What You Pay

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What to Look For

We came across quite a few satisfied buyers in our S-Cross ownership survey, but some owners had problems too. One experienced the engine cutting out completely (twice) on the move in a 1.4 Boosterjet variant. Reports of crunchy-selecting 1st and 2nd gears on manual models were frequent. And quite a few electrical issues were reported. In one case, lights were coming on and off. In another, there was an issue with the electric window motors. The camera safety kit sometimes came on for no reason in some cars - and didn't function properly in others. There were several reports of the stop/start system not working properly. And quite a few owners felt the sat nav didn't work properly. One owner had a problem with the Hill Start Assist not working. Otherwise, there shouldn't be too much to worry about. Look out for the usual scratched alloy wheels and signs of child damage in the back. And favour cars that have a properly stamped-up service history.

Replacement Parts

(approx prices based on a 2020 SX4 S-Cross Hybrid 1.4 Boosterjet petrol ex VAT) An oil filter costs around £4-£6. An air filter is around £6-£12. Rear brake pads sit in the £28 to £59 bracket for a set but you could pay in the £25 to £57 bracket for front pads. Rear brake discs sits in the £60-£75 bracket; front discs sit in the £30-£95 bracket. You'll pay around £10 for a thermostat and a water pump will sit in the £90 bracket. Wiper blades cost between £10 and £12.

On the Road

You may be familiar with the way that mild hybrid engines work but just in case not, here's a quick re-cap. Basically, energy that would otherwise be lost when braking or cruising off-throttle is harvested via a kinetic energy recovery system and sent to a small lithium-ion battery that here has been placed beneath the front passenger seat. This is used to drive a belt-driven 'ISG' unit (an 'Integrated Starter/Generator') and power the engine's stop/start system. Suzuki's old 12-volt mild hybrid package didn't do a lot more than that but this improved 48-volt set-up can also deliver a couple of other important benefits. The first is something quite unusual amongst current mild hybrids - the ability for this Suzuki to idle and even coast on full-electric power, though only below 10mph.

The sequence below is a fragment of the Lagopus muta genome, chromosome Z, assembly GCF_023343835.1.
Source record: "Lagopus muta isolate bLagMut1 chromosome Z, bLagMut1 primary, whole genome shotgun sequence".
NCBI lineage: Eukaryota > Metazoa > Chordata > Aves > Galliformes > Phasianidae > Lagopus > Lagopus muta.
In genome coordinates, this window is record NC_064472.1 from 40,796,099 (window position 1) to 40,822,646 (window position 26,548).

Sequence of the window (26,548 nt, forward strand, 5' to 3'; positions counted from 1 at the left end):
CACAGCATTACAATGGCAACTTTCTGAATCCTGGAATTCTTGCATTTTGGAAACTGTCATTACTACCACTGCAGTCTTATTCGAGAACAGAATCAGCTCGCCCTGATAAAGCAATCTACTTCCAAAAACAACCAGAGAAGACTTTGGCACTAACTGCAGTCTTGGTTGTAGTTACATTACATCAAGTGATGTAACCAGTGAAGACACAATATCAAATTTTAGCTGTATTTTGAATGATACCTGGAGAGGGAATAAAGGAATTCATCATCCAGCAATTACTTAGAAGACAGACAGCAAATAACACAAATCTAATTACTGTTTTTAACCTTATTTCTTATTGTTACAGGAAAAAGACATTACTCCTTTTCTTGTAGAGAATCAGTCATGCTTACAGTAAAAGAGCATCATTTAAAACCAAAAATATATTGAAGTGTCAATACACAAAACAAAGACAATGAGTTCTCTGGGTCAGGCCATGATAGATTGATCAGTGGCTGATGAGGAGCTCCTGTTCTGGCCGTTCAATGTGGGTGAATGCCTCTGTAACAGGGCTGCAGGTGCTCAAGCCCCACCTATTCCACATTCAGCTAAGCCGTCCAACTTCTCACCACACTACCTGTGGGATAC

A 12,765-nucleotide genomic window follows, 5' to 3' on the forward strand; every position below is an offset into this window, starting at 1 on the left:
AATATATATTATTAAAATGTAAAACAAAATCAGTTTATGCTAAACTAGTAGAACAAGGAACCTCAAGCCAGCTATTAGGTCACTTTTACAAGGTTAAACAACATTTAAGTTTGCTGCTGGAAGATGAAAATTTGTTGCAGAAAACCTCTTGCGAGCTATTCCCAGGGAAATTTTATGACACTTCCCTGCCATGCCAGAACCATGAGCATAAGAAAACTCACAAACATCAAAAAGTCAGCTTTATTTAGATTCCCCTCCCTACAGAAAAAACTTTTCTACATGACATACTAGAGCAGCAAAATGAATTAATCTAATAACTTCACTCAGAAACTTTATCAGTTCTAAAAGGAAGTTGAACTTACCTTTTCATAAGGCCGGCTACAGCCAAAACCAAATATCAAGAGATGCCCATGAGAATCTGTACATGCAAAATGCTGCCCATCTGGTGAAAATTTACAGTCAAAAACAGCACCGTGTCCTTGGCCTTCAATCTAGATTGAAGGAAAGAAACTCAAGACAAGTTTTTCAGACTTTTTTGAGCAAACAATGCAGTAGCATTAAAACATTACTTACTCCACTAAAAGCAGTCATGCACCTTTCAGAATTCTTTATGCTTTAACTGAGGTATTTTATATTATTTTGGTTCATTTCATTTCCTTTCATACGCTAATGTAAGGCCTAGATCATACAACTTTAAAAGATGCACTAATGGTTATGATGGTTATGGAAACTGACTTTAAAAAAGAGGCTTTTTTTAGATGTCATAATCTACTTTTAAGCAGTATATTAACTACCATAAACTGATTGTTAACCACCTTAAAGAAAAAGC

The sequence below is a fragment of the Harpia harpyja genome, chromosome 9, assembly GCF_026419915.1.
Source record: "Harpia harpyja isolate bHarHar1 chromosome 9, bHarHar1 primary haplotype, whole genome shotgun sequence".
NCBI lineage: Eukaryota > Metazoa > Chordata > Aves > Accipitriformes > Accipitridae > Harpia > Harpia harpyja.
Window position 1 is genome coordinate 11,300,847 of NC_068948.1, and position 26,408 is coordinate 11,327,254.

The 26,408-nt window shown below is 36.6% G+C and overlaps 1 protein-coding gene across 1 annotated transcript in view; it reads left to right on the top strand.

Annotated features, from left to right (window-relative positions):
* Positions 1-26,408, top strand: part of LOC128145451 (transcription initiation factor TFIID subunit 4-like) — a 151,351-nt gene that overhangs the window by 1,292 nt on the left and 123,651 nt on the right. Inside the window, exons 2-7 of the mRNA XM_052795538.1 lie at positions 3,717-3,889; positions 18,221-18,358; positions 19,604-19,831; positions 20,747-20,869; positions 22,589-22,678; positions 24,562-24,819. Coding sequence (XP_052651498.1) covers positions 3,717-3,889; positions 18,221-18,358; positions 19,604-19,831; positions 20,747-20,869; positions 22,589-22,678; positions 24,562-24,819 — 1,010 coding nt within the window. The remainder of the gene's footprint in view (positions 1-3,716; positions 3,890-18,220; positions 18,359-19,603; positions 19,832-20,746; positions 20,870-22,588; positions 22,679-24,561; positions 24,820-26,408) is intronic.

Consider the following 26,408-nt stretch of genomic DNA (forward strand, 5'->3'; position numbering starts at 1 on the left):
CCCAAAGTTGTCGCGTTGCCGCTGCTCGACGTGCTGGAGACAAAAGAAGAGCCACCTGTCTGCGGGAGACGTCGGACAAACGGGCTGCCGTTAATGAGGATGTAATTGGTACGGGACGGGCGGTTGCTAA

The other fresh benefit here was something that by 2020 was supposed to be quite common amongst mild hybrid models - the ability to 'torque-fill' under acceleration to compensate for turbo lag. Which is just as well because this S-Cross Hybrid's 'K14D'-series 1.4-litre Boosterjet petrol engine in this form had less power than the unit of the same size it replaced (127bhp rather than 138bhp), plus the car's electrified tech added 65kgs of extra weight (in the case of the ALLGRIP 4WD version). But there this Hybrid version had more torque (up from 230 to 235Nm). The 62mph sprint takes 10.2s en route to 118mph. There was no longer an auto gearbox option. And that proper lockable ALLGRIP 4WD system was optional on the top-spec 'SZ5' variant.


The prominent 'Hybrid' badging here might lead you to expect more efficiency benefits than are actually delivered. Suzuki's previous 12-volt mild hybrid technology certainly sometimes left you with that feeling. This S-Cross model's 48-volt mild hybrid set-up was an improvement on that previous SHVS system but its effect on everyday running costs, though welcome, was still somewhat marginal.

But every little helps and the 48-volt tech was certainly a step forward here in the way it better assisted with pulling power and allowed for fully electrified progress below 10mph. It gave this car an extra selling point - and that's never a bad thing.